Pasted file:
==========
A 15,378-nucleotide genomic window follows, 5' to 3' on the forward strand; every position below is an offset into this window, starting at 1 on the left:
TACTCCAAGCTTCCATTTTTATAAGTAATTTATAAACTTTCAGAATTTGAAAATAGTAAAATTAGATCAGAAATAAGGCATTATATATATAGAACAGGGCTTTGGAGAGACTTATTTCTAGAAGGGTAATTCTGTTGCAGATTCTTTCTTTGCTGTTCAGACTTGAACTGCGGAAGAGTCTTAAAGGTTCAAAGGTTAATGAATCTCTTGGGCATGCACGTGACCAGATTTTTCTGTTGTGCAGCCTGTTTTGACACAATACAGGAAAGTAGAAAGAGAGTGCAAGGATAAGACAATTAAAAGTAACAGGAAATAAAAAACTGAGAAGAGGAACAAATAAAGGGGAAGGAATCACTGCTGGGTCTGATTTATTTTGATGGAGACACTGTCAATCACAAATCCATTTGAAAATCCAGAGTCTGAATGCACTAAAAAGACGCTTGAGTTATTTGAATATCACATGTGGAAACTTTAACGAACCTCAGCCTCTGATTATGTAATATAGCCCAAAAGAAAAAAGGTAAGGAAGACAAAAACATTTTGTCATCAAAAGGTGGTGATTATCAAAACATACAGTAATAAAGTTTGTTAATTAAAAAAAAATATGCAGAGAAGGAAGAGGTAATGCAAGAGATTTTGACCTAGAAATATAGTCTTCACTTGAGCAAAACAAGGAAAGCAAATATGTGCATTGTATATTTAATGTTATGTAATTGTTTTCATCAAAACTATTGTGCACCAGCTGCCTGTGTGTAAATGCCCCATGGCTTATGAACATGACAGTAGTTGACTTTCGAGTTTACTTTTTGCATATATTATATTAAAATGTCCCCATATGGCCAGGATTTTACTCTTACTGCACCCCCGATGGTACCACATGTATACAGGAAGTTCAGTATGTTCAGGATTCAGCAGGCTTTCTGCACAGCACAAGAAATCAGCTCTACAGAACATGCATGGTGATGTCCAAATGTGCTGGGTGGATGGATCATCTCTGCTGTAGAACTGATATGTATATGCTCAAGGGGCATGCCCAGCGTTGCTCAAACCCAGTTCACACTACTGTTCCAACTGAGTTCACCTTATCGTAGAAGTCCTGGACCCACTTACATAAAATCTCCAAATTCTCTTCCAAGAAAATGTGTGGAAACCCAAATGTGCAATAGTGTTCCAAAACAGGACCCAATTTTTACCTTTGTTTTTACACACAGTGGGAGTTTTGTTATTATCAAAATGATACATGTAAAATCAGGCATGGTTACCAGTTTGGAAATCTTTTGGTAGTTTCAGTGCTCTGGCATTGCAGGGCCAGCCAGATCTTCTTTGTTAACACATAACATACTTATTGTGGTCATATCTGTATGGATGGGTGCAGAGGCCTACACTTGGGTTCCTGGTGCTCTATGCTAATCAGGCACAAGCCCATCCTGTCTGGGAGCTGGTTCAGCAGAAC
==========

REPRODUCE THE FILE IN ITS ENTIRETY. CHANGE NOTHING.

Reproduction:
A 15,378-nucleotide genomic window follows, 5' to 3' on the forward strand; every position below is an offset into this window, starting at 1 on the left:
TACTCCAAGCTTCCATTTTTATAAGTAATTTATAAACTTTCAGAATTTGAAAATAGTAAAATTAGATCAGAAATAAGGCATTATATATATAGAACAGGGCTTTGGAGAGACTTATTTCTAGAAGGGTAATTCTGTTGCAGATTCTTTCTTTGCTGTTCAGACTTGAACTGCGGAAGAGTCTTAAAGGTTCAAAGGTTAATGAATCTCTTGGGCATGCACGTGACCAGATTTTTCTGTTGTGCAGCCTGTTTTGACACAATACAGGAAAGTAGAAAGAGAGTGCAAGGATAAGACAATTAAAAGTAACAGGAAATAAAAAACTGAGAAGAGGAACAAATAAAGGGGAAGGAATCACTGCTGGGTCTGATTTATTTTGATGGAGACACTGTCAATCACAAATCCATTTGAAAATCCAGAGTCTGAATGCACTAAAAAGACGCTTGAGTTATTTGAATATCACATGTGGAAACTTTAACGAACCTCAGCCTCTGATTATGTAATATAGCCCAAAAGAAAAAAGGTAAGGAAGACAAAAACATTTTGTCATCAAAAGGTGGTGATTATCAAAACATACAGTAATAAAGTTTGTTAATTAAAAAAAAATATGCAGAGAAGGAAGAGGTAATGCAAGAGATTTTGACCTAGAAATATAGTCTTCACTTGAGCAAAACAAGGAAAGCAAATATGTGCATTGTATATTTAATGTTATGTAATTGTTTTCATCAAAACTATTGTGCACCAGCTGCCTGTGTGTAAATGCCCCATGGCTTATGAACATGACAGTAGTTGACTTTCGAGTTTACTTTTTGCATATATTATATTAAAATGTCCCCATATGGCCAGGATTTTACTCTTACTGCACCCCCGATGGTACCACATGTATACAGGAAGTTCAGTATGTTCAGGATTCAGCAGGCTTTCTGCACAGCACAAGAAATCAGCTCTACAGAACATGCATGGTGATGTCCAAATGTGCTGGGTGGATGGATCATCTCTGCTGTAGAACTGATATGTATATGCTCAAGGGGCATGCCCAGCGTTGCTCAAACCCAGTTCACACTACTGTTCCAACTGAGTTCACCTTATCGTAGAAGTCCTGGACCCACTTACATAAAATCTCCAAATTCTCTTCCAAGAAAATGTGTGGAAACCCAAATGTGCAATAGTGTTCCAAAACAGGACCCAATTTTTACCTTTGTTTTTACACACAGTGGGAGTTTTGTTATTATCAAAATGATACATGTAAAATCAGGCATGGTTACCAGTTTGGAAATCTTTTGGTAGTTTCAGTGCTCTGGCATTGCAGGGCCAGCCAGATCTTCTTTGTTAACACATAACATACTTATTGTGGTCATATCTGTATGGATGGGTGCAGAGGCCTACACTTGGGTTCCTGGTGCTCTATGCTAATCAGGCACAAGCCCATCCTGTCTGGGAGCTGGTTCAGCAGAAC